West African leaders issued a stern warning of potential military action against the junta responsible for last week's coup in Niger at the weekend as tensions rapidly rise.
Protests escalated as demonstrators, some carrying Russian flags, stormed the French embassy in the capital city, Niamey. The military junta, now identifying itself as the National Council for the Safeguarding of the Fatherland, made an announcement on July 26, claiming that it had seized power and detained democratically-elected President Mohamed Bazoum. The junta cited national security concerns and alleged corruption as the reasons for their actions.
The coup is under the leadership of General Abdourahmane Tchiani, who is the commander of the presidential guard and a close ally of Bazoum's predecessor, Mahamadou Issoufou. The swift and dramatic takeover has raised serious concerns both within Niger and across the West African region.
President Mohamed Bazoum issued a defiant message on Twitter the day after soldiers announced a coup in the West African nation. The 64-year-old, who was elected Niger’s president two years ago, said: “The hard-won achievements will be safeguarded. All Nigeriens who love democracy and freedom will see to it.” But almost a week later the coup seems to have successfully ousted the president.
In response to this unlawful seizure of power, West African leaders are now considering the possibility of military intervention to address the situation. The situation remains tense and uncertain as the international community closely watches developments in Niger.
The storming of the French embassy by protesters carrying Russian flags adds another layer of complexity to the crisis. The reasons behind this specific action remain unclear, but it underscores the volatile nature of the situation in the country.
The coup is a direct threat to long-standing French influence in the country and Western interests in general as Russia seeks to increase its already strong influence in the region thanks to the Soviet legacy ties. On July 31, the junta ended all exports of uranium to France, a major supplier of the nuclear fuel that accounts for 80% of France’s power production. Anticipating trouble, France has already diversified supplies away from its former heavy dependence on Niger as a supplier, but the disruption will only add to the fears of a new energy crisis.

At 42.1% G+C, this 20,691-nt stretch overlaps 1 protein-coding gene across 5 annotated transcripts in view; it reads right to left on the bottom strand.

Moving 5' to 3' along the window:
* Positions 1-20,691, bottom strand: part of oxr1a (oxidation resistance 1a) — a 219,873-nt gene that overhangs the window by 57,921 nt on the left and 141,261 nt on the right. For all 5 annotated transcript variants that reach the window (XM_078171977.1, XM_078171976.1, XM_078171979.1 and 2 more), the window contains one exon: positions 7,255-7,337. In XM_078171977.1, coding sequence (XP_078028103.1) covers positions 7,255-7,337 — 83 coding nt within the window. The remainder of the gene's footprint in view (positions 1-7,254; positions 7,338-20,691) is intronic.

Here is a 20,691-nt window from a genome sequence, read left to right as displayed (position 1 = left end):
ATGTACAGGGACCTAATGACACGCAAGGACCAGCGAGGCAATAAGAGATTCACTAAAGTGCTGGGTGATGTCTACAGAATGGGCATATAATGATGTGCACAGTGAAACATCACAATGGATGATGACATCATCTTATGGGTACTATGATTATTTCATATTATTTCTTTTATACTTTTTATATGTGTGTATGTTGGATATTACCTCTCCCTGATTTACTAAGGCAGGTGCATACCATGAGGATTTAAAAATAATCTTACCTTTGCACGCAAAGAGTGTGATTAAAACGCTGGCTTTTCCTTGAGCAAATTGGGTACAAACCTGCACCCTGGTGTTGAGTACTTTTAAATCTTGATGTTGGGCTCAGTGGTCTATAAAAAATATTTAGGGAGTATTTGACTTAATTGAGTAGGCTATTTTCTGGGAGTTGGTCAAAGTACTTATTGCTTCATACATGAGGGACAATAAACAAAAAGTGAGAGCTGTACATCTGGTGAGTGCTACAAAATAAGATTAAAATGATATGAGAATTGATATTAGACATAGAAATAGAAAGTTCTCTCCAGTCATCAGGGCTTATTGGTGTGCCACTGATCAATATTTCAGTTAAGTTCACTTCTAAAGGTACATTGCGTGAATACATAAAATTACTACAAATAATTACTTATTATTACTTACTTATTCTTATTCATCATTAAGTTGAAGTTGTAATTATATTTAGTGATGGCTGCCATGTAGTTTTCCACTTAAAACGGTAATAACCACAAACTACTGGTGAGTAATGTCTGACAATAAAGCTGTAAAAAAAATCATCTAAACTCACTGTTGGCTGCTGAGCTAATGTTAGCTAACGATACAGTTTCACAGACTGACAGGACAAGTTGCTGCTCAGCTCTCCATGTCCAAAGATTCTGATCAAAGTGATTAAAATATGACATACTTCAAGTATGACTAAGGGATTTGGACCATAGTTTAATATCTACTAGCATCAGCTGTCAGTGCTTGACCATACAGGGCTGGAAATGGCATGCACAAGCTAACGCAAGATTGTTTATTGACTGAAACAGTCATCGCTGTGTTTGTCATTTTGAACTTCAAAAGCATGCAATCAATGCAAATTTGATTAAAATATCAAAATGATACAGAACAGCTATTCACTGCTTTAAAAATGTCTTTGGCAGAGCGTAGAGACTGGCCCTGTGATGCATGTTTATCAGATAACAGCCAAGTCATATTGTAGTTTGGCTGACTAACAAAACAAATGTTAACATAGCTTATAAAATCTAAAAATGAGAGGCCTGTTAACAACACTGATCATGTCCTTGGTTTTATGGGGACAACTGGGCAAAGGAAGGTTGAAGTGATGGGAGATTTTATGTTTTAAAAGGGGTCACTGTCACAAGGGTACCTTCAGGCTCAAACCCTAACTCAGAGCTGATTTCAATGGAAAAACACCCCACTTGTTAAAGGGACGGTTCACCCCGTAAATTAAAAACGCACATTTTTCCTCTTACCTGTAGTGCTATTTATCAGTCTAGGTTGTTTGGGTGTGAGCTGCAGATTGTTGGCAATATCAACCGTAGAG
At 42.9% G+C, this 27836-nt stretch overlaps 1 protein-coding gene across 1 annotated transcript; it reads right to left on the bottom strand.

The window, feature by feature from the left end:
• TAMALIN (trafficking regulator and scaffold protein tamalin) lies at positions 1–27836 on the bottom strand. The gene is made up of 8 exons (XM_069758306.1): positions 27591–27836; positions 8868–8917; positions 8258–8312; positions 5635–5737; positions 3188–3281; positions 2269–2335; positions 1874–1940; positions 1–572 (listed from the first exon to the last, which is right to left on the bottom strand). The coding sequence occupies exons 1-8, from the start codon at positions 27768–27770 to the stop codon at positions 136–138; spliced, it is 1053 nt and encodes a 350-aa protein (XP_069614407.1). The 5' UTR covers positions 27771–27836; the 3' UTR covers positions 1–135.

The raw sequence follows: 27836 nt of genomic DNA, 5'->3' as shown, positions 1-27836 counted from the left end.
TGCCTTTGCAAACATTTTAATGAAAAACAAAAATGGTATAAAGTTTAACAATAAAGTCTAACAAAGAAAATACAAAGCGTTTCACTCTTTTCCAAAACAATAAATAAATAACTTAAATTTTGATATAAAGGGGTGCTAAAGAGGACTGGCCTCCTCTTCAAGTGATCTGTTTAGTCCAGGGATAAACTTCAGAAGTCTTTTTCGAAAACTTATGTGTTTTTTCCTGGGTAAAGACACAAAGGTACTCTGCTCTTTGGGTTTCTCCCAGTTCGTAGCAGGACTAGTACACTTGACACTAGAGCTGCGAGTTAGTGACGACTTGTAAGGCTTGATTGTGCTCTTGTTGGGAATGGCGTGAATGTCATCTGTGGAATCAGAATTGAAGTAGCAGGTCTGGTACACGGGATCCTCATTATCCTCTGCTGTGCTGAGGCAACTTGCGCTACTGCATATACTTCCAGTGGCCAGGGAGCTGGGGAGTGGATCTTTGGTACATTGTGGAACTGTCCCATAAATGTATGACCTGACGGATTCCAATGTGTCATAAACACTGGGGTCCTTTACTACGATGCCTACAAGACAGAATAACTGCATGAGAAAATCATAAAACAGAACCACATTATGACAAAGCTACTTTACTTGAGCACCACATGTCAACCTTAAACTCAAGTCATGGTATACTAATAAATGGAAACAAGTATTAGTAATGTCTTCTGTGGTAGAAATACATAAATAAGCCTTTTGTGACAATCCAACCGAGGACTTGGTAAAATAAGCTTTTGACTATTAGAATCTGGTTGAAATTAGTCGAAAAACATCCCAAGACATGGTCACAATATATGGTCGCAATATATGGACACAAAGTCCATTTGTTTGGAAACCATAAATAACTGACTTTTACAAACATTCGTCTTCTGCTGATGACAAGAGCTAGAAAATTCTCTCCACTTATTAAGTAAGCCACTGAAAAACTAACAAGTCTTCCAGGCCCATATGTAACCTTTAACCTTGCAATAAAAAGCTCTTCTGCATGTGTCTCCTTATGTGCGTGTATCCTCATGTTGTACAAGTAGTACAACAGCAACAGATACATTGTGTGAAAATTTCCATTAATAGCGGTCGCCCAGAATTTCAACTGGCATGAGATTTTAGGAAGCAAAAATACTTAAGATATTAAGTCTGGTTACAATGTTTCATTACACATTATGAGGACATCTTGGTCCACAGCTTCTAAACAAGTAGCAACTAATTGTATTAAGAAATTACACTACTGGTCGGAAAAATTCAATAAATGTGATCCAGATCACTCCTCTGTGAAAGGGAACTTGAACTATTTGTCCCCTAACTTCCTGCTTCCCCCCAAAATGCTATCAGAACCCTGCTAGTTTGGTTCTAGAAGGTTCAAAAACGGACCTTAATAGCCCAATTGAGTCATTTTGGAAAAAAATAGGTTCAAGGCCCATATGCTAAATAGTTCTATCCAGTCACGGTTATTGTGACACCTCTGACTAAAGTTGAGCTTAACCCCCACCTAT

Ever since Russia's emergence as a significant player on the world stage, underscored by its military interventions in Georgia (2008), Ukraine (2014), and Syria (2015), it has been re-establishing old Soviet channels of influence in Africa as part of a strategy for vertical geopolitical expansion spanning the Arctic, Eurasia, the South Caucasus, the Middle East, and increasingly Africa, geopolitical analyst Velina Tchakarova said in a tweet.
Russia signed military cooperation agreements with several Sahel countries, including Chad, Niger, and Nigeria in August 2017; Guinea in April 2018; Burkina Faso in August 2018; and Mali in June 2019. And the Sahel region has been particularly unstable with over half a dozen coups in just the past three years.
“Niger's strategic importance has grown exponentially for several reasons. Firstly, the country boasts vast uranium reserves. Secondly, France, the US, and Russia are actively involved in counterterrorism efforts in the region. Thirdly, Turkey and the UAE view Niger as a crucial player in their ongoing rivalry in Libya,” Tchakarova said.